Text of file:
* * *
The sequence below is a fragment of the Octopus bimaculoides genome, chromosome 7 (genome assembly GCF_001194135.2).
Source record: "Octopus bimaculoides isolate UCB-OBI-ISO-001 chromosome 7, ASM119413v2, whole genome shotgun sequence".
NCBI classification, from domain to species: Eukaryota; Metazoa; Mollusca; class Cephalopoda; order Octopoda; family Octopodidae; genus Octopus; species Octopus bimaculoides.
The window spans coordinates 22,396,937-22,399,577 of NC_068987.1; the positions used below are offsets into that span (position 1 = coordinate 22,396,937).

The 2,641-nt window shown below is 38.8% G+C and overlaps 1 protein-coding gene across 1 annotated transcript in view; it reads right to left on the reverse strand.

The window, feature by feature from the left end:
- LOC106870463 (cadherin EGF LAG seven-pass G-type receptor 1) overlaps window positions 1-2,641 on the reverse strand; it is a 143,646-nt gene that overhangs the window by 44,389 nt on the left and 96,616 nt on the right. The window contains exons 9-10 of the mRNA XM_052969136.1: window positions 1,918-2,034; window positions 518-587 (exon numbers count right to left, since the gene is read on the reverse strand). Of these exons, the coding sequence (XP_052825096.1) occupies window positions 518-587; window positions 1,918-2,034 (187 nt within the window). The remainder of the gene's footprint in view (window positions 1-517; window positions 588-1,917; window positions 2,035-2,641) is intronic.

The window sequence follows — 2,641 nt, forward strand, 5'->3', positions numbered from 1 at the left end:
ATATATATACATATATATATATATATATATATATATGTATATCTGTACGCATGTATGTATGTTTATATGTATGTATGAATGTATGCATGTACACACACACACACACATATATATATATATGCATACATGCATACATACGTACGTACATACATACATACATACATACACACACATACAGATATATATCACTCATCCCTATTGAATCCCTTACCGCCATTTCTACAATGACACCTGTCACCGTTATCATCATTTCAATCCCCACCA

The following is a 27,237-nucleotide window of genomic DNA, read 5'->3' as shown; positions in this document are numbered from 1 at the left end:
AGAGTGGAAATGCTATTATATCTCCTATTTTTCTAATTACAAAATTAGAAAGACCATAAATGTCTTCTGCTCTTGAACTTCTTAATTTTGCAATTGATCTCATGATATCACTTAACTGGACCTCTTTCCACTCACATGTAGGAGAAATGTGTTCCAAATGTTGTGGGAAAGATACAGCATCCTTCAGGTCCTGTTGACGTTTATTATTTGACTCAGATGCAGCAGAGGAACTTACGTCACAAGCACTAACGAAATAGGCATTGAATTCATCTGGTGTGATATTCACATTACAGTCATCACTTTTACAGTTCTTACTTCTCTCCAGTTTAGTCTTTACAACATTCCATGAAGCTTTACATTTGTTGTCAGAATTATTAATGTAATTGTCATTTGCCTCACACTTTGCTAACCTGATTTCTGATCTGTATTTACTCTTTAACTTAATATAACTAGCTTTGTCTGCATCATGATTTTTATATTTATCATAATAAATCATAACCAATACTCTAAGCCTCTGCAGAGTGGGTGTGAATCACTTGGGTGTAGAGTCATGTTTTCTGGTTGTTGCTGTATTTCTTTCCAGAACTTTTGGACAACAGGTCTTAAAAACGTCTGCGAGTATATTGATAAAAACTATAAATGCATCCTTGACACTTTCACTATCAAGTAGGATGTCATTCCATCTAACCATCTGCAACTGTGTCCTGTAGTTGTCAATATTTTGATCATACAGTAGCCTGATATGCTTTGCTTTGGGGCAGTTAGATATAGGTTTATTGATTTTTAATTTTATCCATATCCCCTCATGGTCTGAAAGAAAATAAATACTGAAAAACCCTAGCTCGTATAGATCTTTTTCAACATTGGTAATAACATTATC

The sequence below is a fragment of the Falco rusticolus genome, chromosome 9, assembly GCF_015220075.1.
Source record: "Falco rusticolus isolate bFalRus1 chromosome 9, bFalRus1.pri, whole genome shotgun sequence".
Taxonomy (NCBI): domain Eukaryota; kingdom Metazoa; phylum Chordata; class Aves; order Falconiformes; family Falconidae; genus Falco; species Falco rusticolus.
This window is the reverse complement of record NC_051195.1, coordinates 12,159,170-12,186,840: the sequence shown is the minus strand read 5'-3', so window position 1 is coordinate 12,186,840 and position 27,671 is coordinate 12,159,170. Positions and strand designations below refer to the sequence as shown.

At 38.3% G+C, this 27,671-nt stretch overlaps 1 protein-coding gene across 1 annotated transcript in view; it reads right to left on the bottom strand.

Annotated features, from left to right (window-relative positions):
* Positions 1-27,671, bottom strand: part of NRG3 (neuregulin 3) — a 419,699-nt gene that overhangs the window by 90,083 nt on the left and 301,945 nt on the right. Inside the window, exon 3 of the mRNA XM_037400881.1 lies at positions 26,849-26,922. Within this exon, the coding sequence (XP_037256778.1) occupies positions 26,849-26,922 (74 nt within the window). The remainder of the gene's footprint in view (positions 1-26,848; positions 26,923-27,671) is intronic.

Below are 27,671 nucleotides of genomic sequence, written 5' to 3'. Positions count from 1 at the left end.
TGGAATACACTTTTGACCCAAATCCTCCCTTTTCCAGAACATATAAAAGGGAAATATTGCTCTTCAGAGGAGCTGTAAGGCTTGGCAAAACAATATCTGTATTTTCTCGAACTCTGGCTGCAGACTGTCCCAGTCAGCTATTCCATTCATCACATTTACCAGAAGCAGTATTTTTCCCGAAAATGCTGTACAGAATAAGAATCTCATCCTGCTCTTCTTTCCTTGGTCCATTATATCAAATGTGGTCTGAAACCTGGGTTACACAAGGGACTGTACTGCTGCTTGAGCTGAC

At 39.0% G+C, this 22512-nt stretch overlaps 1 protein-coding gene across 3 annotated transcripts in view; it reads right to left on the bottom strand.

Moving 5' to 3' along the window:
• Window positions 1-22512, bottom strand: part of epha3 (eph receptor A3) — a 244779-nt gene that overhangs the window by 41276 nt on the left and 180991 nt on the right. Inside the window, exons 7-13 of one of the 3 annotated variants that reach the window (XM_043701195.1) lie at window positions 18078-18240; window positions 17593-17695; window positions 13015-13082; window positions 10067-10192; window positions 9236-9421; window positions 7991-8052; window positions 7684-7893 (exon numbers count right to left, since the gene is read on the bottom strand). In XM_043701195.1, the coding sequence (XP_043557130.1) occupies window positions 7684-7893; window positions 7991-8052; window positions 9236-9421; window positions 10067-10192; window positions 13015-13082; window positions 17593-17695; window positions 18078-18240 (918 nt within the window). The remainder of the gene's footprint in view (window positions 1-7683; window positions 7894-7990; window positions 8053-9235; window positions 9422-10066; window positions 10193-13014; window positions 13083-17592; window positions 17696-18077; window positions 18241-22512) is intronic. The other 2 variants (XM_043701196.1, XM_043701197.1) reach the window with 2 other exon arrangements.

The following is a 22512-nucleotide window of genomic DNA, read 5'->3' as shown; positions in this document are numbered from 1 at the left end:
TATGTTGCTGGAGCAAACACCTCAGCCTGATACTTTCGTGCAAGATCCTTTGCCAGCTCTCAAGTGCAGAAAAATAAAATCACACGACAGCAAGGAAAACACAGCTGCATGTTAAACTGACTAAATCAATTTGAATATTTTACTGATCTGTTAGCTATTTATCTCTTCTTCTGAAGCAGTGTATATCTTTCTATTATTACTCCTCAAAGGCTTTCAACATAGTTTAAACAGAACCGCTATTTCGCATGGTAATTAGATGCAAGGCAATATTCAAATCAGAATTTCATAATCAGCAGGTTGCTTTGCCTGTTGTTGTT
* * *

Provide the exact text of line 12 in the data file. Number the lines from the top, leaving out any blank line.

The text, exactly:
The sequence below is a fragment of the Falco rusticolus genome, chromosome 9, assembly GCF_015220075.1.